UPDATED: May 13, 2014, at 3:00 p.m.
With many carrying crosses and singing the words “Jesus, I adore you,” several hundred Catholics, Christians, and other supporters from across the Harvard and greater Boston area processed from MIT to The Church of St. Paul in Harvard Square Monday night in protest of a planned reenactment of a satanic black mass ritual.
The procession culminated in a holy hour of prayer, readings from scripture, and hymns in Harvard’s Catholic Church affiliate, where the crowd spilled out onto the sidewalk.
Around the same time, across campus, about 70 demonstrators from the Catholic Action League of Massachusetts and several members of the American Society for the Defense of Tradition, Family, and Property protested outside Memorial Hall, where the black mass, which parodies the Catholic mass, was originally scheduled to be held.
Around 5 p.m., the Extension School Cultural Studies Club, the sponsor of the black mass, wrote in an email that it had decided to relocate and, at 7 p.m., the club announced it was calling off the reenactment. A scaled-back black mass reenactment was eventually held around 11:00 p.m. by the New York-based Satanic Temple in Hong Kong Restaurant and Lounge.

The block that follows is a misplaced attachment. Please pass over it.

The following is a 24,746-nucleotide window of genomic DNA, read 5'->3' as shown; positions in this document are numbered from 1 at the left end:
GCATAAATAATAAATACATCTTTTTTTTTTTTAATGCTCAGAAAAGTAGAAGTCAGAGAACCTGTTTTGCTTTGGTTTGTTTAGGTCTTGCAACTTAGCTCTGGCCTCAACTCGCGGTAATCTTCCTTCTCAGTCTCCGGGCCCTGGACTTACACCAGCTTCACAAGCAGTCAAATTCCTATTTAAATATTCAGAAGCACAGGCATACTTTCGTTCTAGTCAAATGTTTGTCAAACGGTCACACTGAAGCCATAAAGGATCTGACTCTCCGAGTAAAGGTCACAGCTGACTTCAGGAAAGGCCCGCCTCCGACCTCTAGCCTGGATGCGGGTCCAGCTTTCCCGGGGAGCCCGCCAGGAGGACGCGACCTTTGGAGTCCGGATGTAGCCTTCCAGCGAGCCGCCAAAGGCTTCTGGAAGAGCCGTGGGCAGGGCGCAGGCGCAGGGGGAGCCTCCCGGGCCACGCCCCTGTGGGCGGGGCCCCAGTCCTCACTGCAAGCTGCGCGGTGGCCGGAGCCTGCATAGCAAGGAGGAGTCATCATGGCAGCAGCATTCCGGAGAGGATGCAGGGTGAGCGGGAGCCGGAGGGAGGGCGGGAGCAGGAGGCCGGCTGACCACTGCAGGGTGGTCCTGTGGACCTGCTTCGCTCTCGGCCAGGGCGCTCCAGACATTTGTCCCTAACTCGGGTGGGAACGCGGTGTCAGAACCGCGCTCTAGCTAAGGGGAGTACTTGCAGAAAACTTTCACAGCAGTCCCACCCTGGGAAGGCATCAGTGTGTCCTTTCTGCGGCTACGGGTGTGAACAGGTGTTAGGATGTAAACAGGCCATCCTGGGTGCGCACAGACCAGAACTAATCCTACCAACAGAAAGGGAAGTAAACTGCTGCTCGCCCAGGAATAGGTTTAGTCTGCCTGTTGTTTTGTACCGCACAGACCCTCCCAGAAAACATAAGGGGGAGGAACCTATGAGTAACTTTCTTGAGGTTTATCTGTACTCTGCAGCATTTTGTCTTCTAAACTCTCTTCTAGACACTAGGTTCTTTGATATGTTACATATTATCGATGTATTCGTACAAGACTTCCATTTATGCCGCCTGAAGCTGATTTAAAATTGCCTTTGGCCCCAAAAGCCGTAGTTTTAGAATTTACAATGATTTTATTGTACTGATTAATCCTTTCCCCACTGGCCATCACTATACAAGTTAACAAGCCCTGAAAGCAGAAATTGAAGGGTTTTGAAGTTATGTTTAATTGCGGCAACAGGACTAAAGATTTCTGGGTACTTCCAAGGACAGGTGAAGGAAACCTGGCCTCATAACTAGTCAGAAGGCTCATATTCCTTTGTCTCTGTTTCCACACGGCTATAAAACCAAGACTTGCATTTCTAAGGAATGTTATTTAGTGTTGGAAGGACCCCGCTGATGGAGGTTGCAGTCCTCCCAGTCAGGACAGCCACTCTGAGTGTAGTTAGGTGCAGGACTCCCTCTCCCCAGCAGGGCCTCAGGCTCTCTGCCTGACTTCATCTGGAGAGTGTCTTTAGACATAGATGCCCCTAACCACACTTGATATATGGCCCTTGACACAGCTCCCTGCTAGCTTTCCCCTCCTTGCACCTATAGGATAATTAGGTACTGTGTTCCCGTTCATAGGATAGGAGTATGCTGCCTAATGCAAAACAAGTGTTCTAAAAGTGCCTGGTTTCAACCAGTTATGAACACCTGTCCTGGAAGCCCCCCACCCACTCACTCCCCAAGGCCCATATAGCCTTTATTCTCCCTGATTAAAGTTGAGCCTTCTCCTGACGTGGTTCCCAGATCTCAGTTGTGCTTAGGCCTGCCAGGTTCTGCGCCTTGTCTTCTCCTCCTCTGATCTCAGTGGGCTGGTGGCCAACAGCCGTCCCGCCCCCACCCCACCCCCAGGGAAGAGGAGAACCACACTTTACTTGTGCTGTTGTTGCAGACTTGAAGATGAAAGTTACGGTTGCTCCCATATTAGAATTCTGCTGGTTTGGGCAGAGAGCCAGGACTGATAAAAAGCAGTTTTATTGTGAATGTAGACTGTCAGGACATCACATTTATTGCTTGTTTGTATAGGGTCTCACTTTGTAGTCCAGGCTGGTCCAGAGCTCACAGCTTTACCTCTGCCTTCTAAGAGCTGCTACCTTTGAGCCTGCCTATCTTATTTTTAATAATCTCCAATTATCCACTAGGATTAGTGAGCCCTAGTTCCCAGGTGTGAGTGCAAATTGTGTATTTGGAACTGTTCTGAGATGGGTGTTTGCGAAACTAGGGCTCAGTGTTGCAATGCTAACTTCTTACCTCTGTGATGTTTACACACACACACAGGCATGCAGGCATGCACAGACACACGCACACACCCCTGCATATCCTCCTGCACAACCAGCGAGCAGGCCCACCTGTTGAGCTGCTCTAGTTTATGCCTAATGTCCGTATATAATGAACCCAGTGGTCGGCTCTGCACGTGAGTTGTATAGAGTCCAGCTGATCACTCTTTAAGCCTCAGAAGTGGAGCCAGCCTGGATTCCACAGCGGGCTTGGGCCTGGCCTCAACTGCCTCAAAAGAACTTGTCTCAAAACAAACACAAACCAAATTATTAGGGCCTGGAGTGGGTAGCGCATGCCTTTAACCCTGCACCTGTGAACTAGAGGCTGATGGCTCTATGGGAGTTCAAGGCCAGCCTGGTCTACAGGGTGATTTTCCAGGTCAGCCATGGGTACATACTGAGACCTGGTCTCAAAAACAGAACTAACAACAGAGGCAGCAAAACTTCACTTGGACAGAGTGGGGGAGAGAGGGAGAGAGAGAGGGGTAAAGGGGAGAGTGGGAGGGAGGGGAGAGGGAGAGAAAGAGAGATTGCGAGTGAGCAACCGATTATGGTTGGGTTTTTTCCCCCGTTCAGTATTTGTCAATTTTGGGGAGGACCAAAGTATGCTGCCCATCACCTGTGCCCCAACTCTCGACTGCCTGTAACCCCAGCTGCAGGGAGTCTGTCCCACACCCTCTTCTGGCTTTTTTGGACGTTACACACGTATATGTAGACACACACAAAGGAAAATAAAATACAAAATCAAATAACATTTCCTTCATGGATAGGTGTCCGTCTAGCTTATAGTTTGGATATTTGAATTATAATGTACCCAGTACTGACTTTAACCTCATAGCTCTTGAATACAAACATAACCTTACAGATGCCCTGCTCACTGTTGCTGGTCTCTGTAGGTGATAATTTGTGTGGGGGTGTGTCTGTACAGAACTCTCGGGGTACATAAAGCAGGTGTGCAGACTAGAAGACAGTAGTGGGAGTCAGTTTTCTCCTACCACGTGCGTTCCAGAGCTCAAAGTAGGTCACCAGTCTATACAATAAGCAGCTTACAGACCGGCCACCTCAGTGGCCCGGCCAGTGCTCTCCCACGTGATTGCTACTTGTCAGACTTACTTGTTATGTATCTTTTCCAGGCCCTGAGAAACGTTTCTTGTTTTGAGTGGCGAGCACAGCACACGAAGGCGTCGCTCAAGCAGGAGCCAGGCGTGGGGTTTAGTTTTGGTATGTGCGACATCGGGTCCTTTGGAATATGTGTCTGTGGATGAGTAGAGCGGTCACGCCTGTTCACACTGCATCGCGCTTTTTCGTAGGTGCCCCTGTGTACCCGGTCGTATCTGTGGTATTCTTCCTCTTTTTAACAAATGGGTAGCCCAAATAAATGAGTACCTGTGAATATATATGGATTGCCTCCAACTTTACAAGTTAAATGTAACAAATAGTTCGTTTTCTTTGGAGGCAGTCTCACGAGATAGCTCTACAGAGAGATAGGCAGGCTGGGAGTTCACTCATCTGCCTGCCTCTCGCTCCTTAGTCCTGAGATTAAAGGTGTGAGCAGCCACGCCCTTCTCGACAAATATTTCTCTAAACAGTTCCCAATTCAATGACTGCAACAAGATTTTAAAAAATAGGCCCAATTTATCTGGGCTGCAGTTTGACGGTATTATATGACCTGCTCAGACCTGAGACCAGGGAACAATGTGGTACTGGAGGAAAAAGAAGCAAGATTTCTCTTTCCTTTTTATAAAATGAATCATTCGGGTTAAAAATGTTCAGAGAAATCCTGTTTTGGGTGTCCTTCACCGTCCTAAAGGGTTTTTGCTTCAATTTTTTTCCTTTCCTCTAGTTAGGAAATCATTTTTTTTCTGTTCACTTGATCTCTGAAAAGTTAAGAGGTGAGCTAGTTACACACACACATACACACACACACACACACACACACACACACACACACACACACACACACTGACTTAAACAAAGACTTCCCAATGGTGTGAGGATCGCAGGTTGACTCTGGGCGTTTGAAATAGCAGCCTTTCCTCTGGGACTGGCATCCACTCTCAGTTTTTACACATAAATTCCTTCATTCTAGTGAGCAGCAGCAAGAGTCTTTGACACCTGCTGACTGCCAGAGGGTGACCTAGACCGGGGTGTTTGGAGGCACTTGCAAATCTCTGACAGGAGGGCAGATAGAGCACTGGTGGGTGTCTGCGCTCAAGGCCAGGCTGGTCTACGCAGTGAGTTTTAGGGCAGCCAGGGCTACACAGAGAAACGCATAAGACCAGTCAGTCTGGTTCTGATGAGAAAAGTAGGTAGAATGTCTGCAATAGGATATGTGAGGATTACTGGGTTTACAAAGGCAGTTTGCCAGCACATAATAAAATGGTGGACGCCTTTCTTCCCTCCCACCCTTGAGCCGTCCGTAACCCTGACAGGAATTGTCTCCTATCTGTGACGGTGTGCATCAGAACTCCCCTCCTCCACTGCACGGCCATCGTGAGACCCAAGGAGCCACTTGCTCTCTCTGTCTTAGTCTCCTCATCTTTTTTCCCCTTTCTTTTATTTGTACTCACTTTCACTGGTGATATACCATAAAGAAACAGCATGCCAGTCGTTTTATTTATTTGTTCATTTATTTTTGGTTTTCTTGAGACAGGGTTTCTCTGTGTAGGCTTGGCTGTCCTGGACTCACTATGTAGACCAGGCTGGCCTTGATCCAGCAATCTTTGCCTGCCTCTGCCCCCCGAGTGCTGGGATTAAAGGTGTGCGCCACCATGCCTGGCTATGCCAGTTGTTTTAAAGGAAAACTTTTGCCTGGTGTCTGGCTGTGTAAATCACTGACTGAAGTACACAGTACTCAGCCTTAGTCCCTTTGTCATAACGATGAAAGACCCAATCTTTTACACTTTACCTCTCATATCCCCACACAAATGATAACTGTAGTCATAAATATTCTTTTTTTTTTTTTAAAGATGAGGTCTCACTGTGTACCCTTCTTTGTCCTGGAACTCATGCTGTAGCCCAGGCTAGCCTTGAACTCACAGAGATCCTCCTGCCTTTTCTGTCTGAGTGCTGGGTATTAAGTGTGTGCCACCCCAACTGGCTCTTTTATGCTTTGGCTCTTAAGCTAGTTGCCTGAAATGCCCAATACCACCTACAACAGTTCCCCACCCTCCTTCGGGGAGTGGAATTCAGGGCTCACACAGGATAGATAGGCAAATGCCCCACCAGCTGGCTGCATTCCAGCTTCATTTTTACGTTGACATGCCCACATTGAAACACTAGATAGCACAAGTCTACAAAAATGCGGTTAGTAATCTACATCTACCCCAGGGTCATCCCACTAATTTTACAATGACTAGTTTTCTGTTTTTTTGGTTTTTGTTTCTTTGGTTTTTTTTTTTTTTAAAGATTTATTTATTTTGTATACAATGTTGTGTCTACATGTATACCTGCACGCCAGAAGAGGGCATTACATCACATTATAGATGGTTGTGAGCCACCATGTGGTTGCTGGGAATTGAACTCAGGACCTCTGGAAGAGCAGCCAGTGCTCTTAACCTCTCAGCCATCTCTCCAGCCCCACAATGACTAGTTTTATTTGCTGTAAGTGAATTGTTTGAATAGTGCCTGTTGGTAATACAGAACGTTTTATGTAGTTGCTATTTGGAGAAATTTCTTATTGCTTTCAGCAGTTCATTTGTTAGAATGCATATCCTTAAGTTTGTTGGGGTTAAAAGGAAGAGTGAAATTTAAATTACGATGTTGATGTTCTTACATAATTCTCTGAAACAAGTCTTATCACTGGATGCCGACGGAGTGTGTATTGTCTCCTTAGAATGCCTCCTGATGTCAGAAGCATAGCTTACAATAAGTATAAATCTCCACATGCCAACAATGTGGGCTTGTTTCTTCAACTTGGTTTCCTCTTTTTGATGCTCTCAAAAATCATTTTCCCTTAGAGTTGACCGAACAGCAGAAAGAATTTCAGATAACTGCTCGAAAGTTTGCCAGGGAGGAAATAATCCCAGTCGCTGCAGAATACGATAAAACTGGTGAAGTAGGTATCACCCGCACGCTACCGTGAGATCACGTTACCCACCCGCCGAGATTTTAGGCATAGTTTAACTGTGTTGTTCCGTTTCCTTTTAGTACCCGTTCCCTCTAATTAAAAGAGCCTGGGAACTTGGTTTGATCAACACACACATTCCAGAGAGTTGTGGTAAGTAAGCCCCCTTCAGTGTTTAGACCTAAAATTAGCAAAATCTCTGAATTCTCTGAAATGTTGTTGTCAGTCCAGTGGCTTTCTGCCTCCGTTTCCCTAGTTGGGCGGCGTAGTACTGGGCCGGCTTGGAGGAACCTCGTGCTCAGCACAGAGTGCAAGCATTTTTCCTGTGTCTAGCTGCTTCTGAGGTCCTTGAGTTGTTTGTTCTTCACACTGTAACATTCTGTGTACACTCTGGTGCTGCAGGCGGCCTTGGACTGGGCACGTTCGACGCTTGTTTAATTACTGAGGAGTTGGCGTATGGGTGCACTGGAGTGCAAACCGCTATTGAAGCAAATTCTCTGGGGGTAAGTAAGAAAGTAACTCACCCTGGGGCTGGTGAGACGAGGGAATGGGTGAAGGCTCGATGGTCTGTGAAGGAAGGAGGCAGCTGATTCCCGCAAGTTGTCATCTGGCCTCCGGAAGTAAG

Even as they thought the black mass was cancelled, members of the Christian community continued with plans to come together in opposition to the event.
Christina M. Giordano ’10 said that she attended the rally because Catholics “needed to make a strong showing.” “We need to be proud of our faith,” she added.
“This is essentially the best response we could have asked for as a diocese,” said Catholic Students Association president Todd E. Jones ’16 said of the rally. Like others, he criticized the planned black mass, but emphasized the power of the community response to it. A petition organized by Matthew R. Menendez ’14 had garnered over 450 signatures of students and alumni by presstime Saturday.
“This [satanic mass] has no positive cultural substance,” Jones added.
Although the Cultural Studies Club assured that a consecrated host would not be used in the ceremony, Jones said that there was confusion initially as to whether or not a consecrated host would be used. While Jones said the outrage would have been “a little different” if the planned reenactment had initially made clear that it would not feature a consecrated host, he still extolled the community’s response.
Seats in St. Paul, which sits at the intersection of Bow and Arrow streets, were quickly filled as the crowd reached the church and the prayer service began. Among those in attendance were University President Drew G. Faust, Reverend Jonathan L. Walton, Pusey Minister in Memorial Church and Plummer Professor of Christian Morals, as well as clergy and laymen from around the Boston area.
Michael E. Drea, the pastor and senior chaplain at St. Paul, delivered a sermon emphasizing the importance of Catholic beliefs and responded directly to the planned black mass, which he described “as an act of hatred and ridicule toward the Catholic church and the faithful.”